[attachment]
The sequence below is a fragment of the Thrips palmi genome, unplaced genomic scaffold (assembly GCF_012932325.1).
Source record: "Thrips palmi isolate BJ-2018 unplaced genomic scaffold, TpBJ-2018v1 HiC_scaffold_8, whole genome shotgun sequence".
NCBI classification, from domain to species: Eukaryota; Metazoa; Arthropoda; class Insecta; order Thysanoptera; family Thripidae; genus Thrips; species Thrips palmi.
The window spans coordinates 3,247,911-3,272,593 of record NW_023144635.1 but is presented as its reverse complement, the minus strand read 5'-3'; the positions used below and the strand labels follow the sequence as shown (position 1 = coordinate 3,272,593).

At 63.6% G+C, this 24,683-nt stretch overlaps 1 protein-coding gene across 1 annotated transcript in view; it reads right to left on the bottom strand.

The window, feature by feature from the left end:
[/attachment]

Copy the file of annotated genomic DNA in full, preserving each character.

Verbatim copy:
The sequence below is a fragment of the Thrips palmi genome, unplaced genomic scaffold (assembly GCF_012932325.1).
Source record: "Thrips palmi isolate BJ-2018 unplaced genomic scaffold, TpBJ-2018v1 HiC_scaffold_8, whole genome shotgun sequence".
NCBI classification, from domain to species: Eukaryota; Metazoa; Arthropoda; class Insecta; order Thysanoptera; family Thripidae; genus Thrips; species Thrips palmi.
The window spans coordinates 3,247,911-3,272,593 of record NW_023144635.1 but is presented as its reverse complement, the minus strand read 5'-3'; the positions used below and the strand labels follow the sequence as shown (position 1 = coordinate 3,272,593).

At 63.6% G+C, this 24,683-nt stretch overlaps 1 protein-coding gene across 1 annotated transcript in view; it reads right to left on the bottom strand.

The window, feature by feature from the left end: